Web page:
We are taking care of a couple of dogs this week, some of our favorite four-footeds. This morning I started out on a walk with them through the alleys next to their house. It was one of those cool, misty mornings after an evening thunder shower. The sun was just rising, and we were all looking forward to a pleasant stroll.
But we were not halfway down the driveway before Hildy, who has a lot of German Shepherd in her ancestry, lunged forward and began barking wildly. She dragged me and Norah, the other dog, over to the neighbor’s fence, where their dog was furiously barking from his backyard. Hildy hates that dog; it once bit Norah.
Norah went with Hildy in her mad dash at the fence more to show solidarity with her pack mate than because she had any interest in the fight. Norah is not flapped by much. Going to the vet or to the groomer are about the only things that frighten her.
After I managed to drag Hildy away and we continued on our walk, she became her usual calm, gentle self. It was as if a possession passed. We all had a lovely ramble, with plenty of stops for sniffing and other doggy activities. When we got home the Evil Dog Next Door was gone, and we had nothing in front of us except the happy anticipation of breakfast.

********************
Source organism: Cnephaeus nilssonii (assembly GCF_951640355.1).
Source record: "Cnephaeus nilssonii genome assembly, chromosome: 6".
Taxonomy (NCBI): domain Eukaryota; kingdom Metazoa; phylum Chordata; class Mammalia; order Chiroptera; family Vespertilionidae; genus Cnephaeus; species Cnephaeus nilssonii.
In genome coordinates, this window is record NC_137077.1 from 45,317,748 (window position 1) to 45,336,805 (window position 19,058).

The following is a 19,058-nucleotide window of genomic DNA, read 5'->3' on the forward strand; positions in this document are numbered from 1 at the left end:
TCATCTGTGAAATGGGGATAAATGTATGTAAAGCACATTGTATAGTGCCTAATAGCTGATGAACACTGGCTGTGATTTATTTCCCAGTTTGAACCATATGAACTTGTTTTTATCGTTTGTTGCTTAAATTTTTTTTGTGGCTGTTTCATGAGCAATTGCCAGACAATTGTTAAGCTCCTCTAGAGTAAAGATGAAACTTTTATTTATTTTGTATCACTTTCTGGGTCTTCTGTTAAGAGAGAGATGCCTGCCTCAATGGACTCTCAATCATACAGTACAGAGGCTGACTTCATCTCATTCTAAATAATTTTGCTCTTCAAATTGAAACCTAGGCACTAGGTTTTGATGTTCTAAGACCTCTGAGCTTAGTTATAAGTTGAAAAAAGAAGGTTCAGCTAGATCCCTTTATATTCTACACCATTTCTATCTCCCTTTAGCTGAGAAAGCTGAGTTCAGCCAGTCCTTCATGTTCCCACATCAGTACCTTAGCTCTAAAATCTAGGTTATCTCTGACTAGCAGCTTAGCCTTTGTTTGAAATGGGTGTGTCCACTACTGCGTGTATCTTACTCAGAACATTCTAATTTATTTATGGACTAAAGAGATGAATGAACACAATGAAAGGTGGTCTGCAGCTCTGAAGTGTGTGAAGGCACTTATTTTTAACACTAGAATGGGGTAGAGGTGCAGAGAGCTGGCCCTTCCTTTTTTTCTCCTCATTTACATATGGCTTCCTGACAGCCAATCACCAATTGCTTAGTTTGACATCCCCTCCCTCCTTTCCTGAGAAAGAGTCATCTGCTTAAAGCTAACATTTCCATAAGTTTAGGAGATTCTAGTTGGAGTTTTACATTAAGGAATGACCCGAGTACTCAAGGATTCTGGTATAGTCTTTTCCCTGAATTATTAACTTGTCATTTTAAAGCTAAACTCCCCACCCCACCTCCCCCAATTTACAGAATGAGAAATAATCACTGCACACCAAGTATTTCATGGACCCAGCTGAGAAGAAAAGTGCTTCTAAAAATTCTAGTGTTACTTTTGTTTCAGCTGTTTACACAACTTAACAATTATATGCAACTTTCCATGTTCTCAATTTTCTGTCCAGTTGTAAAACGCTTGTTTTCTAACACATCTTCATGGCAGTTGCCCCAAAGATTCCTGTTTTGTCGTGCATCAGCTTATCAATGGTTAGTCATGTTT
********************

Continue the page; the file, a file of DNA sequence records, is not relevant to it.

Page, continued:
I feel a real kinship with Hildy. A rational being most of the time, I am nevertheless thrown into a tizzy over certain issues. Emotion carries me away, and I may as well be barking at a fence. When I calm down it all seems quite extreme and silly.
I once thought the solution was to become more like Norah. I hoped that my prayer discipline would make me essentially a different person, one who never finds herself nose to nose with a fence. But that isn’t how it works. I am still much more like Hildy.
“If you abide in me and my words abide in you,” begins today’s passage from the Gospel of John. No matter where I am – or how little consciousness I’m managing to maintain – I do abide in Christ. Knowing it, however, is a completely different thing. When Hildy rushed the fence she brought me and Norah along because we were both leashed to her. When I rush the fence I bring Christ along. And in every nanosecond in which I am carried away by fear or anger there is the possibility of realizing that God is right there tugging on the leash, inviting me to disengage and take a breath. It’s up to me to become aware.
God does not forsake me in my fence-rushing, though; God loves my Hildy-like spirit. That’s the good news. That’s Christ’s words abiding in me. I am loved. So are you. I’ll probably have to ask your forgiveness again and again for my impetuousness, but when I stop, when I become aware, I know in every cell in my body that I am loved. I abide in Christ.
“If you abide in me and my words abide in you, ask for whatever you wish and it will be done for you.” What do we wish for from that place of having woken up to the fact that the Master is on the other end of the leash? What do we need when we abide in Christ? What do we yearn for?
Laurie Gudim is a writer and religious iconographer who lives in Fort Collins, CO. You can view some of her work at Everyday Mysteries.